Visiting Cagliari means discovering a rich and varied style of cooking. We suggest
ignoring, at least for once, the numerous (and excellent) Italian and international
restaurants and to be tempted by the traditional flavors of Sardinian cooking.
The choice begins with bread. Some examples are: su civraxu, the most common, large,
round, flour loaf; su coccoi
made with hard-wheat semolina and cut on top with scissors to form small decorative
points (is pizzicorrus) that become crisp and golden when baked; su pani carasau
or carta musica (literally, sheet music) a round, wafer thin, crisp sheet of flour
and semolina. Excellent served with salt and olive oil, it is then called su pani guttiau.
Pani carasau is used to make a homely but delicious first course, su pani frattau,
in which the thin sheets are first dipped in broth or boiling salted water, layered
with tomato sauce, minced meat and grated cheese, and topped with a poached egg.
Another flat bread is the soft, round spianadas.
A Sardinian meal always begins with an appetizer: wild boar ham, sausage lamb or veal
trotters, clams or mussels cooked alla marinara with white wine, garlic, and parsley,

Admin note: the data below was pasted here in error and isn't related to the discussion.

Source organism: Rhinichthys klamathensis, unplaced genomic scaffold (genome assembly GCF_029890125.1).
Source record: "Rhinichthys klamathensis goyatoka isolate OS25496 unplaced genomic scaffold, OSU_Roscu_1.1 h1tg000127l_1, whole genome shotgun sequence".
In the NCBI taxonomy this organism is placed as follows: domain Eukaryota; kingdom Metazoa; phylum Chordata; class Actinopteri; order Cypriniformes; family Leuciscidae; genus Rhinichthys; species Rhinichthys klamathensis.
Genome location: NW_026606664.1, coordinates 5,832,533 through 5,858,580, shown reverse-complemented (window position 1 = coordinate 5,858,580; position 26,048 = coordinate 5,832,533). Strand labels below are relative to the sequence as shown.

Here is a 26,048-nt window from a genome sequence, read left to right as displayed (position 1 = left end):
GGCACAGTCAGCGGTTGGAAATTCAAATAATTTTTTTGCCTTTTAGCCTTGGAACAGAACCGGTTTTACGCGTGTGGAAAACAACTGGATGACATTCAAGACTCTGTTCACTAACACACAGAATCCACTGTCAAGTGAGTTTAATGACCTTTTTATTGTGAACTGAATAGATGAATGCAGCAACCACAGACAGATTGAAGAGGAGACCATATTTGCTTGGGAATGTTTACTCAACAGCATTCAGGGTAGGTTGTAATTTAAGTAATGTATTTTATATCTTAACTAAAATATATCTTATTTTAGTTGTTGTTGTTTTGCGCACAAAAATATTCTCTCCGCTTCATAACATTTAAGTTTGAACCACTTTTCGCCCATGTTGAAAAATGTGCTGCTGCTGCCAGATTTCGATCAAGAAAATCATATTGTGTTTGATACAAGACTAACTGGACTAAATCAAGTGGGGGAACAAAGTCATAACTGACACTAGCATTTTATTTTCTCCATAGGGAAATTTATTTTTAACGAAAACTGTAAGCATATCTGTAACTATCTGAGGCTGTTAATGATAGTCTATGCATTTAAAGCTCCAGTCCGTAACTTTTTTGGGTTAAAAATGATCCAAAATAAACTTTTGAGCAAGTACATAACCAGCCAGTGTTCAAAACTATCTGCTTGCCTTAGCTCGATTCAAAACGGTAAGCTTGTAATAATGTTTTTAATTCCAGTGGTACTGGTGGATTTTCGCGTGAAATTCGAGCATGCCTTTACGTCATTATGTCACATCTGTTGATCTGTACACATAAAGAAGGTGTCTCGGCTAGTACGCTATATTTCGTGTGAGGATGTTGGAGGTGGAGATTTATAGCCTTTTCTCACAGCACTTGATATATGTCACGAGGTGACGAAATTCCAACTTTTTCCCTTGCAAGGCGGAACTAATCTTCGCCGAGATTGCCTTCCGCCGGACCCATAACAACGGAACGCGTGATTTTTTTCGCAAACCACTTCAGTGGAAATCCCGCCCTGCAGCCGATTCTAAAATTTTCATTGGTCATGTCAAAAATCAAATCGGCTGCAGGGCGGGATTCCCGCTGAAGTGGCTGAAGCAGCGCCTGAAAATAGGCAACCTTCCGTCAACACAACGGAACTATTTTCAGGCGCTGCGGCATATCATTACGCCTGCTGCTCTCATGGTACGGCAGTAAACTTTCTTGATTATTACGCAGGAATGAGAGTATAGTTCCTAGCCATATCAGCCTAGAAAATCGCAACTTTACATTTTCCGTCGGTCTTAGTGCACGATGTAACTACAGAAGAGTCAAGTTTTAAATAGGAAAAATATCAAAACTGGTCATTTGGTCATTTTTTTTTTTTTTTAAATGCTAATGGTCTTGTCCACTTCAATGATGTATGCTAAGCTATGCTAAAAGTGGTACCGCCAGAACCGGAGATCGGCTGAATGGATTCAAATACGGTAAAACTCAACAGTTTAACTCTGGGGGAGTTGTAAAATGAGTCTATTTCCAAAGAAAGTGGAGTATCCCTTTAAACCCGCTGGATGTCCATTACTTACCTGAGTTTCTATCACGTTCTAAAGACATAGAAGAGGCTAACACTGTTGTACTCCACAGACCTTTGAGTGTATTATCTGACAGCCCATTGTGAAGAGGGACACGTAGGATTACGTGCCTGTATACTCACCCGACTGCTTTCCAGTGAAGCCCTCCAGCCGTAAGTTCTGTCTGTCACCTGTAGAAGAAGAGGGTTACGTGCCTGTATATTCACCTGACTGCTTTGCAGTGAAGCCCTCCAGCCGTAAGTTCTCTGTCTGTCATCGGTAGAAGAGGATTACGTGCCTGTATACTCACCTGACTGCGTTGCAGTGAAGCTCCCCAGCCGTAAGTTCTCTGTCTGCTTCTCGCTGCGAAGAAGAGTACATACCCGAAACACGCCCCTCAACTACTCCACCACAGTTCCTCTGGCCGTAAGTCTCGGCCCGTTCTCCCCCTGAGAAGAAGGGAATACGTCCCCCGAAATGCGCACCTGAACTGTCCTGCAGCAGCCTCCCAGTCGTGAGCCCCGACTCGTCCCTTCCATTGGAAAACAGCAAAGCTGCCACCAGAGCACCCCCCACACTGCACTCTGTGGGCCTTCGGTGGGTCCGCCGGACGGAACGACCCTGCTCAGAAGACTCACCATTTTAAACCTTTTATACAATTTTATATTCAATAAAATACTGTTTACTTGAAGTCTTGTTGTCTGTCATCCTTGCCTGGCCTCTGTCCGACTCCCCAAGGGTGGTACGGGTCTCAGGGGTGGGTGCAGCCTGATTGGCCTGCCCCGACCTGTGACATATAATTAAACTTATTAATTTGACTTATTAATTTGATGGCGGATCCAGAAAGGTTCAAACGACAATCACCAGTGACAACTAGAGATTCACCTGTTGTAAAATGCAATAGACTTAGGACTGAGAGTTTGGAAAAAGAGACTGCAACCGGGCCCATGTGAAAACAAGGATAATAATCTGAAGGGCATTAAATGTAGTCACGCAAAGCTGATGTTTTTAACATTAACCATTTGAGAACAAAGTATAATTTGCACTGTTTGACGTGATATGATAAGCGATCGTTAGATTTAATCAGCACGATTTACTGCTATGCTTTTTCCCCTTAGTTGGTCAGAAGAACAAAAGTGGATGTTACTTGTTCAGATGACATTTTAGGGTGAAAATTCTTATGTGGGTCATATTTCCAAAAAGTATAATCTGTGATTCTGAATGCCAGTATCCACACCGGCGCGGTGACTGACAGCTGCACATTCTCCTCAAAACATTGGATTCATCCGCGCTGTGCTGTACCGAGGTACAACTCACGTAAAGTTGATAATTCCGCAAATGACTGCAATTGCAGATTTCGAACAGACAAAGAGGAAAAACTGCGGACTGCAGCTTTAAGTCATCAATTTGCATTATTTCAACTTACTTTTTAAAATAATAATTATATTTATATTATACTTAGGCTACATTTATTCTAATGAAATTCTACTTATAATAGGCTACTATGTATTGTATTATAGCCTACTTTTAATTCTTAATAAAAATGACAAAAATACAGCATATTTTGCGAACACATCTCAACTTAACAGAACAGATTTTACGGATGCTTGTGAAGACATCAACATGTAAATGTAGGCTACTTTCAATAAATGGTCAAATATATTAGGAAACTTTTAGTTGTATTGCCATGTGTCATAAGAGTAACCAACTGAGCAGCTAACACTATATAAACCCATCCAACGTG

burrida (dogfish marinated in a walnut and garlic sauce), bottariga
(salted, dried and pressed roe of tuna or mullet) served in paper thin slices with lemon and olive oil.
First courses include: sa fregula, an irregularly shaped, grain sized pasta served in fish
broth; malloreddus a small grooved pasta flavored with saffron and served with tomato sauce and cheese;
culingionis, ravioli made with semolina (often with a potato puree and mint filling); and panadas,
a round cylindrical pie filled with vegetables, meat or eels. Panadas is such a
popular specialty that there is a yearly festival dedicated to it in Assemini in
The traditional Sardinian meats are spit-roasted suckling pig, baby lamb, and kid.
The more adventurous might want to try sa cordula, cleaned lamb intestines sauté
ed with peas, or knotted into an intricate braid with
variety meats and oven or spit roasted. Another specialty is sanguinaccio, a pork-blood
sausage sweetened with raisins and sugar, served boiled or roasted.